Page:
Firstly I DO apologise to you because I couldn't come up with a proper title for my question. I'd like to have some ideas, key terms, or anything that can help me start my studies.
I've recently been so obsessed with these ideas of 'lexical phrases', 'lexicalised grammar', or as some have put it, 'gramaticalised lexis', and their roles in teaching English, and how effectice they are in improving a learner's fluency. Undoubtedly a lot of work must have been done in this area, but I haven't got any special article or academic paper on the this topic. (I'd be happy if anyone could get me some hints how I can have access to any recent work in this area.)
Besides, some believe that native speakers of any language have, as competence, some 'lexical chunks' which consist of one up to a few words carrying a 'meaning'.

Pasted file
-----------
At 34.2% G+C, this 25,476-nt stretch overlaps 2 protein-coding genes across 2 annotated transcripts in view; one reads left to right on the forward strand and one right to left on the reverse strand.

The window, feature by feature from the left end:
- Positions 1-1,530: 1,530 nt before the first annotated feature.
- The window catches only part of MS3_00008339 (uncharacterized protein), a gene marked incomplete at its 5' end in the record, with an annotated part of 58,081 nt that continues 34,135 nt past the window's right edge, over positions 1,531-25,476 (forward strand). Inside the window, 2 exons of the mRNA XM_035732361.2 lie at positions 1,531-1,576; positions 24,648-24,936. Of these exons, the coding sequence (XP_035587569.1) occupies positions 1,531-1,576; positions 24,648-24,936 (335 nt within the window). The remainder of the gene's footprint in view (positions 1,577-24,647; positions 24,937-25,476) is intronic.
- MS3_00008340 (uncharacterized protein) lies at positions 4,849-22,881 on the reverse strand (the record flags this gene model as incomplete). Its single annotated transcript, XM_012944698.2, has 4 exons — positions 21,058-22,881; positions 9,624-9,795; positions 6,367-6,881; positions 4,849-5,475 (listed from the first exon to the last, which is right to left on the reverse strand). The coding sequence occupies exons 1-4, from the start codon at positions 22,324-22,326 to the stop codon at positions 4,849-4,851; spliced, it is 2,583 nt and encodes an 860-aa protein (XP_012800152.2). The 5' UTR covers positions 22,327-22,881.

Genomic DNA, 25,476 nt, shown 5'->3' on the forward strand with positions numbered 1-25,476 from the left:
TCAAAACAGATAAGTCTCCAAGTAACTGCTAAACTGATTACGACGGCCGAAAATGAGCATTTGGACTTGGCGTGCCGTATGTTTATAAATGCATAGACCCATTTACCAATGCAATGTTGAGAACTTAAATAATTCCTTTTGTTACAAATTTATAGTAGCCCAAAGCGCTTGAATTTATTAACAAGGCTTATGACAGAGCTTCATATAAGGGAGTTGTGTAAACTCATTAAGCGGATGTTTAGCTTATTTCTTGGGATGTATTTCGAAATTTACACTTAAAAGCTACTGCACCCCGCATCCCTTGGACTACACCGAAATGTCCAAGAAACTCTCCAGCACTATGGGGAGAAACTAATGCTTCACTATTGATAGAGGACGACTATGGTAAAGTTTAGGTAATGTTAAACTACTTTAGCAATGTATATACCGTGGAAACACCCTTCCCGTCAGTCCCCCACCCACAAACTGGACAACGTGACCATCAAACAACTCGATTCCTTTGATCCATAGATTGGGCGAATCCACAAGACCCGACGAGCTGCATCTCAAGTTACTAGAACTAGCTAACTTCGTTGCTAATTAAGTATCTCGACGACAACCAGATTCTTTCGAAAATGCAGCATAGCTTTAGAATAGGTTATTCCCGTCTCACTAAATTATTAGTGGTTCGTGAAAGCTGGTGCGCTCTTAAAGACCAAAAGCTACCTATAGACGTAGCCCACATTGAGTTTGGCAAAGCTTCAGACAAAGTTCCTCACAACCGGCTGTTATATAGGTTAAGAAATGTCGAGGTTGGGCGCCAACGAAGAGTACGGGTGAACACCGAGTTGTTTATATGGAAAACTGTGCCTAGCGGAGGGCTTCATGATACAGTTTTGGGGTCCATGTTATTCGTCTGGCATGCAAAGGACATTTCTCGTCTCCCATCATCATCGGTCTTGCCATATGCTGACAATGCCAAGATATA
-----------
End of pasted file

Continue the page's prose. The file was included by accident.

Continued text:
For example, to me a sentence like 'you could have done it in a much better way...' is a sentence including various items, put together in an awkward way! (I'm exaggerating to get you the feeling a learner might experience the first time they come across such difficult structures.) However, it's believed, that a native speaker might, unconsciously, use it as a single chunk of meaning (a phonetic chunk, perhaps?!). (Something like, '/kʊdəvdənɪt/ or even /kʊdədənɪt/'.
Do you believe this could ever be used in teaching such structures to learners making them produce meaningful chunks and giving them the time to come up with the rule that governs what they have produced this way?
I'm sure a lot of you will think this is so trivial a topic compared to the loads of work done in this area. But, this is just an idea I'd like to have more information about. So, please help me by giving me anything you think might help me with this issue.
So many thanks in advance!
- For Teachers